Omitting “NO” From Your Vocabulary

On New Year’s Eve I posted a list of ten resolutions for dog owners and said I’d be elaborating on some of these in future blogs.  One of the resolutions was to omit the word “no” from our vocabularies as dog trainers, stating that “When a motivated dog is inhibited by an exclamation of “no”, he may become frustrated and then redouble his efforts behind your back. Most important, yelling at your dog may make him nervous around you. Instead of telling him what you don’t want him to do, try telling him what you’d like him to do, and reward him for it.”

Why is “NO” not a useful or desirable training tool? Here are a few reasons. I’m sure you can think of more (and please comment if you do).

1. Saying “NO” might inhibit your dog’s behavior for that moment, but it gives your dog no instructions about the correct thing to do.  Without knowing the correct thing to do, another undesirable behavior might simply follow the first. If you are interested in a persistently offered, appropriate behavior, it must be taught and reinforced.

2. In some cases, the behavior you are trying to stop is a strongly driven or excited behavior. By saying only “NO” you’re offering no alternative outlet for that energy. Highly aroused dogs easily channel that energy into other behaviors such as barking, mounting or aggression.

3. Even punishment has its rules. “Corrections” or punishment must be aversive, they must be associated 100% of the time with the target behavior, and they must happen during or immediately following a behavior — think of “immediate” as being the time it takes for a set of keys to drop from your hand to the floor. Responding to your dog’s behavior with “NO” probably doesn’t follow the first two rules. First, saying “NO” is not really aversive to many dogs (keep in mind that each dog is an individual, and what is unpleasant to one might be meaningless to another). It’s a soft word. This doesn’t mean that you should shout phonetically sharper words at your dog. It is simply a reminder that “no” is not really an informative word for many dogs. Second, and more important, you might not always be there to deliver “NO” to your dog’s ears. If it is only a “sometimes” consequence of misbehavior, it will not work.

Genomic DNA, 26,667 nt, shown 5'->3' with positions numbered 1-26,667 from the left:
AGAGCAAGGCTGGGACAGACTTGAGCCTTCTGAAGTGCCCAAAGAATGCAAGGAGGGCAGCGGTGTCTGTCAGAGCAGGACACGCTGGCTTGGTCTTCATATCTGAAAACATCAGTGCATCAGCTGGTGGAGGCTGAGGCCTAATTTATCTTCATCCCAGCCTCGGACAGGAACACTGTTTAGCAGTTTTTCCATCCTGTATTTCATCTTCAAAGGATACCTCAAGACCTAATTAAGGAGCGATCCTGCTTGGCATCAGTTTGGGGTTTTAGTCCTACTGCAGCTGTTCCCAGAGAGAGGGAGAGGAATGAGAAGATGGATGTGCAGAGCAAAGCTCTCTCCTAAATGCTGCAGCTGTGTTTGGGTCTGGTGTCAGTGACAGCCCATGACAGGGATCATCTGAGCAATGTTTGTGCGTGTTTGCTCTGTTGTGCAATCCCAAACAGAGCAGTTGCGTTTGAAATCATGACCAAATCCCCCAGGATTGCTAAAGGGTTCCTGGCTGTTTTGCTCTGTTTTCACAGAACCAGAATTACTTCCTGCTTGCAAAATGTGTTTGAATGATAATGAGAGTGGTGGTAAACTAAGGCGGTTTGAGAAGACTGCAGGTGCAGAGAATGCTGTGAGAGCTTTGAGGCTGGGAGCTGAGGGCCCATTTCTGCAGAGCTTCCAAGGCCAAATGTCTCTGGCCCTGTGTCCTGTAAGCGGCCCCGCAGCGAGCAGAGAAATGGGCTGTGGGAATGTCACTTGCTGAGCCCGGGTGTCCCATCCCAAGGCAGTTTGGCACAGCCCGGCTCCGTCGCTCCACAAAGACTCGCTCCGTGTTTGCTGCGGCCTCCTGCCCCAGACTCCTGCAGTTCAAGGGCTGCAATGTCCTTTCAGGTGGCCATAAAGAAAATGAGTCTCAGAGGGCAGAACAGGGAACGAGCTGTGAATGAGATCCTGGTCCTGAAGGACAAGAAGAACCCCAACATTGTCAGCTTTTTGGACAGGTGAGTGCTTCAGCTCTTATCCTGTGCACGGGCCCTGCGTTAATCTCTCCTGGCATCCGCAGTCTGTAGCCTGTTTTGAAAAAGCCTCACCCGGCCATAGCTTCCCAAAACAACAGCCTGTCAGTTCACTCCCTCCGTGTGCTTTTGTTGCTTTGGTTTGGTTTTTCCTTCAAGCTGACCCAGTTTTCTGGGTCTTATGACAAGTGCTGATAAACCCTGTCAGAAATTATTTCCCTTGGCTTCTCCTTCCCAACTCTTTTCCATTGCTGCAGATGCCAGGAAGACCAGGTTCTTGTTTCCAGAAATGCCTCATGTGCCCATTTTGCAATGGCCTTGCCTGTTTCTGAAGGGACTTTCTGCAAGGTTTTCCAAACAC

4. Punishment — whether it is called “discipline”, “correction” or any other euphemism — can be frightening for your dog. In fact, in order for it to be effective (see #3), it has to be, by definition, nasty. This is why a verbal “No” is often followed by leash popping or using a shock collar. Assuming that you live with a dog because of love and attachment, it makes more sense and is kinder to give the dog instructions about appropriate behavior than to be punitive about inappropriate behavior. And if there are children in your family it is reassuring to know that they are interacting in gentle and safe (for all parties) ways with the family dog. Frightened dogs become hand-shy, fearfully aggressive and reluctant learners.

At this point you might be saying to yourself, “Fine, but aren’t you doing what you’re telling me NOT to do — discouraging me from saying “NO” without giving me instructions about the alternative?  In that light, here is a video by Emily Larlham in Sweden, whose youtube channel “kikopup”, is inspiring (for more information see

The Positive Interruptor

In future posts we’ll talk more about what “to” do, rather than what not to do. There are a great many positive, reinforcing words and actions that will make our dogs happy to work with us.


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5 Responses to Omitting “NO” From Your Vocabulary

  1. Hi Dr. Reisner,

    Excellent message today. I admit it’s really hard to change one’s own behaviors. For that reason, I think it’s helpful to practice mentally in advance for some situations that may arise. What will I ask my dog to do instead of ( ? The magic answer is the same thing we do with three year old children: Redirect. But be proactive. Redirect the individual just *before* doggy begins the unwanted behavior.